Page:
Lap dances in Philadelphia will stay tax-free - for now, at least.
After an attempt to start collecting amusement-tax revenue from the dances was slapped down by a court earlier this year, the city will not pursue an appeal, officials said Thursday.
George Bochetto, an attorney representing Cheerleaders and Club Risque, two of the three strip clubs targeted by the city for unpaid taxes last year, said the money sought by the city - hundreds of thousands of dollars - was enough to put some of the clubs out of business.
"They're relieved, but there's some frustration," Bochetto said Thursday. "They had to spend a small fortune defending themselves from this."
The court deadline for an appeal came and went last week. Apart from confirming that the city would not appeal, Mark McDonald, spokesman for Mayor Nutter, declined to comment on whether the administration was giving up on the idea for good, or whether officials might try reviving the tax through other channels, such as legislation.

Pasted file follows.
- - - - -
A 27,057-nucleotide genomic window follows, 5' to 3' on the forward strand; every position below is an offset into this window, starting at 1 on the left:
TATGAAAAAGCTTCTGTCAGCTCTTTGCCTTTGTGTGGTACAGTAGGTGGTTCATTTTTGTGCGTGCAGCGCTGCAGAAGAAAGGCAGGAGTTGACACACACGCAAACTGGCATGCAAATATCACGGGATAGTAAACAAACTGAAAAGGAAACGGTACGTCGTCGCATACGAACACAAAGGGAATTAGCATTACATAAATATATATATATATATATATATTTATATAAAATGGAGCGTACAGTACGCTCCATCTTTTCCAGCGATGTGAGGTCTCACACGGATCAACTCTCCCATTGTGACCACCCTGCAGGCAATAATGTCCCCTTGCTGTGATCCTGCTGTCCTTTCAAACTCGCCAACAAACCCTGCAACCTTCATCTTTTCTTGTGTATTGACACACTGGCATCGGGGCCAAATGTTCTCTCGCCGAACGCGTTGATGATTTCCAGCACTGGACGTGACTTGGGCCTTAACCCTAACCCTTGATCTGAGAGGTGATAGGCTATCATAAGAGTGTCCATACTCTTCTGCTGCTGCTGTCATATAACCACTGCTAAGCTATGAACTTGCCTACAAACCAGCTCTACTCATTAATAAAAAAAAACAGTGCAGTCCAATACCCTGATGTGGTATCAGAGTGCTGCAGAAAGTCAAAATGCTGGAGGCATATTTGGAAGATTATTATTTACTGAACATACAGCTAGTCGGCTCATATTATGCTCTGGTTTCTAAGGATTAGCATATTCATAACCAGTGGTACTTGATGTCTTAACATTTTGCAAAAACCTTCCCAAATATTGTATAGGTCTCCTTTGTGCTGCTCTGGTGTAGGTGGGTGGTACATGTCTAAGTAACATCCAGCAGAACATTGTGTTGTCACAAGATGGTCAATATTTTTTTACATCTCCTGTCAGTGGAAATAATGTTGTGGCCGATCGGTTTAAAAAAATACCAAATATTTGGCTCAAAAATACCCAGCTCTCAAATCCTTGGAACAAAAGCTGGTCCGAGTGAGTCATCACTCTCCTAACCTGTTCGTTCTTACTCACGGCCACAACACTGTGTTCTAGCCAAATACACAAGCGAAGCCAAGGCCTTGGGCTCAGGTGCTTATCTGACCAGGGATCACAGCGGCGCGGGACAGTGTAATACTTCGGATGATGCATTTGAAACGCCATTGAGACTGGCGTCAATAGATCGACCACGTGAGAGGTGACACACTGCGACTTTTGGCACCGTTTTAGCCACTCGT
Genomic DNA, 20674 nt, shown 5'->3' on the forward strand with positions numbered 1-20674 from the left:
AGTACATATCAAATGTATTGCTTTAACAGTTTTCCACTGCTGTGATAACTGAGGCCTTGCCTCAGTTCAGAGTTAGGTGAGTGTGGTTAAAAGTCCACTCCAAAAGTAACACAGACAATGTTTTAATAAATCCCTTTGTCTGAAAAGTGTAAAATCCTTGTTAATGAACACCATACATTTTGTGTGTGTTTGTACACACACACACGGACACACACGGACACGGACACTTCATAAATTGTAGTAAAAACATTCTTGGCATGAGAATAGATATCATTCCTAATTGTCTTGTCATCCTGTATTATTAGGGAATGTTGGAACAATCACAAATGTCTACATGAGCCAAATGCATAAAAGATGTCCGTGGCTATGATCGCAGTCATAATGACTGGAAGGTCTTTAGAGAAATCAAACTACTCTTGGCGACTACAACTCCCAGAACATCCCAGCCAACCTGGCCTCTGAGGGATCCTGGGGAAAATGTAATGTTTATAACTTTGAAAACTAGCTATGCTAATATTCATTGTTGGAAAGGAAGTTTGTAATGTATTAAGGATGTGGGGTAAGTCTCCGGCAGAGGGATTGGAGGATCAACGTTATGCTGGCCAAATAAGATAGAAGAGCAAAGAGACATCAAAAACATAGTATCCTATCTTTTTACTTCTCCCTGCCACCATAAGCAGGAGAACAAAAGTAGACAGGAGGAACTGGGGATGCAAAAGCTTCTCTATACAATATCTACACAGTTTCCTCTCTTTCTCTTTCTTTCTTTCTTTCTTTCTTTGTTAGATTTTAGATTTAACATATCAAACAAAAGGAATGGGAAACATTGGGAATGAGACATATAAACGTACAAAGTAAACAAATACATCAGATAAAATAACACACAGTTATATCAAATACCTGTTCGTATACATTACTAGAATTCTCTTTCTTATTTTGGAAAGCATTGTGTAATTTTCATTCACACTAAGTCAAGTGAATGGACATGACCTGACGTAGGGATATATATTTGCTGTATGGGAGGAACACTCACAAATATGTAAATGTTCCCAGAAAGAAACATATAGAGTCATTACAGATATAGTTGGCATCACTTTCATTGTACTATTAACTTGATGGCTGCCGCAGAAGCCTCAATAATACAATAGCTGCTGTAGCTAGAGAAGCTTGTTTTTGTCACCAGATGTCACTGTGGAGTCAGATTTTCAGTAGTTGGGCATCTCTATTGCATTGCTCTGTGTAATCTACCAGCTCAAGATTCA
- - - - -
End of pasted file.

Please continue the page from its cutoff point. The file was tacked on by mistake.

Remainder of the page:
The city sent tax bills to three local gentlemen's clubs last year, asserting that the businesses owed money for the lap dances as part of Philadelphia's 5 percent amusement tax. The clubs, which also included Delilah's, were told they owed taxes, interest and penalties totaling about $1.5 million.
Lap dances - which can range anywhere from $20 to $600 per dance per customer - had never before been taxed in the city.
Bochetto and the attorney who represents Delilah's appealed to the Tax Review Board, arguing that strip-club patrons were already taxed at the door via cover charges, a slice of which pays the amusement tax. The businesses point out that they also pay taxes on food, liquor, and other expenses.
The board sided with the clubs last fall, calling the city's amusement tax too vague to apply to anything other than the door charge. The city appealed to Common Pleas Court, but Judge Ellen Ceisler upheld the review board's decision last month.
Bochetto said he believed the Nutter administration would consider asking City Council to amend the tax laws. But such a proposal would raise constitutional questions about what other forms of performance and self-expression should be taxed inside bars, he contended, such as playing games or even singing at a karaoke or piano bar.
"I think the city thought they could just steamroll this tax through, and nobody would care because it was gentlemen's clubs," he said. "But you can't just single them out and start taxing them out of the blue."
Amusement-tax revenue added up to about $19 million out of the city's $2.7 billion in tax revenue collected last fiscal year, McDonald said. The city expects it will collect about $20 million this fiscal year.